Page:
Resident Park Purchases – the Owner’s perspective

Recently, I was asked by the publisher of an MH industry magazine to write an article about resident park purchases for park owners, since there are a lot of misconceptions about the process.

I have reproduced the article below.  (Remember, the hardest thing about park purchases is getting the owner to pay attention, so this is written to emphasize the owner benefits.)


STOP!  Don’t turn that page.  


Because there are some things you should know about resident owned parks.  

First, you might want to sell your park to the resident group.  

Second, your resident group might want to buy your park and you might want to know what they’re up to.

This article is intended to be a ‘NO BS’ commentary on resident owned park purchases.  

I’ll also compare and contrast the two prevailing resident purchase methods at the end of this article.

Let’s face it.  Most deals come down to the money.  And, believe it or not, residents can and will pay a market price (or a better than market price).  They will often vote themselves a rent increase to buy the park.  Ultimately, the lender’s appraisal will influence the loan amount and what they can pay (basically because the group can afford to buy what they can finance), but they don’t expect a ‘deal’.  (Actually, occasionally there is the guy who thinks the owner should just give the park to the group.  He is ignored.)

Determining if a park is a likely candidate for a resident purchase is NOT hard.  I evaluate whatever financial information available (sometimes a broker package, sometimes actual park information after signing a Confidentiality Agreement), Google Earth the real estate, and prepare computer models on the various financing sources available.  I then lay out the plan to show you how the deal would work.  (Note that I get paid by the group ONLY if the deal closes, so, if it doesn’t work, I won’t be bashful about letting you know.)  The resident group is NOT contacted unless and until you authorize it.

There are several specific financing sources available for resident groups, depending upon the deal size (number of sites, price), nature of the real estate, location, and type of resident group (low/moderate income, family, 55 & Over, etc.)  Resident groups usually need a large first mortgage loan, maybe some subordinate financing, and financing for their individual participation.  All those loans are available.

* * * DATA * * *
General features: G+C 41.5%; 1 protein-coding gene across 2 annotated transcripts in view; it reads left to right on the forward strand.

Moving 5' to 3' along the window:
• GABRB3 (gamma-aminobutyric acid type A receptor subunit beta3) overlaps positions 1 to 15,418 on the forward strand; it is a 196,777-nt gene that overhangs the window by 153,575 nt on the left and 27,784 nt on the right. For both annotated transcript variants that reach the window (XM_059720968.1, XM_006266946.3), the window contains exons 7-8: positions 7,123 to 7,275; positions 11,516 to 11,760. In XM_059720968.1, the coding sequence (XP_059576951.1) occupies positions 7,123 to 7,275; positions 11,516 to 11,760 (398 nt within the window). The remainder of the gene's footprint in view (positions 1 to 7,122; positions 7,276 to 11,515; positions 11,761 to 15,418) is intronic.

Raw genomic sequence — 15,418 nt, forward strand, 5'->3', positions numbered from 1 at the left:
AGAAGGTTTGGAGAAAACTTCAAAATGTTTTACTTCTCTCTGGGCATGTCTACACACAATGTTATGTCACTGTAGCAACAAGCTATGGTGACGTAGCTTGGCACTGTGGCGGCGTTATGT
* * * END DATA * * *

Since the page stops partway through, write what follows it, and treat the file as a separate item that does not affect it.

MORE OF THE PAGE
Yes, resident deals take longer than investor deals.  And the group doesn’t have a big pot of money for a deposit, because they to pay for lender due diligence reports and fees.  But usually you can tell if the deal is going to work fairly quickly.  There are “milestones” showing progress: evaluating the plan I suggested to you, contacting the group, forming a purchase committee, having park-wide meetings to discuss the deal, getting indications from lenders about the financing, incorporating the group, negotiating the Purchase & Sale Agreement, paying for the due diligence reports, etc.  You are kept advised as to the status of these milestones.

Like any deal, the park infrastructure will be evaluated.  There will be engineering reports, an environmental report, and an appraisal.  But the group already lives in the park, so they have a pretty fair idea of what they are buying, will often buy it “as is”, and will deal with the infrastructure issues as part of their process.

You are in charge.  There is usually nothing that compels you to sell your park to the group.  With rare exceptions, rights of first refusal, rights to notice, etc. are not effective and can be circumvented by any good attorney.  You have to want to sell the park to the group and believe that the group represents the best (or at least a pretty good) solution to your problem.  In some areas, park sellers can get favorable income tax treatment from the state, and sometimes get ‘friendly condemnation’ treatment (IRC Section 1033, not 1031) giving you additional time to invest the proceeds in another property.

Another interesting factor: The group has limited negotiating options – they don’t want to buy the park down the street, they want your/their park.  (In a way, they are like the ‘plain’ kid standing against the wall at the high school prom.  They are just so damned happy to be asked to “dance”, they will work like little beavers to get the deal done.)  The goal is usually not to arm-wrestle you about the price and more to figure out how to get you the money.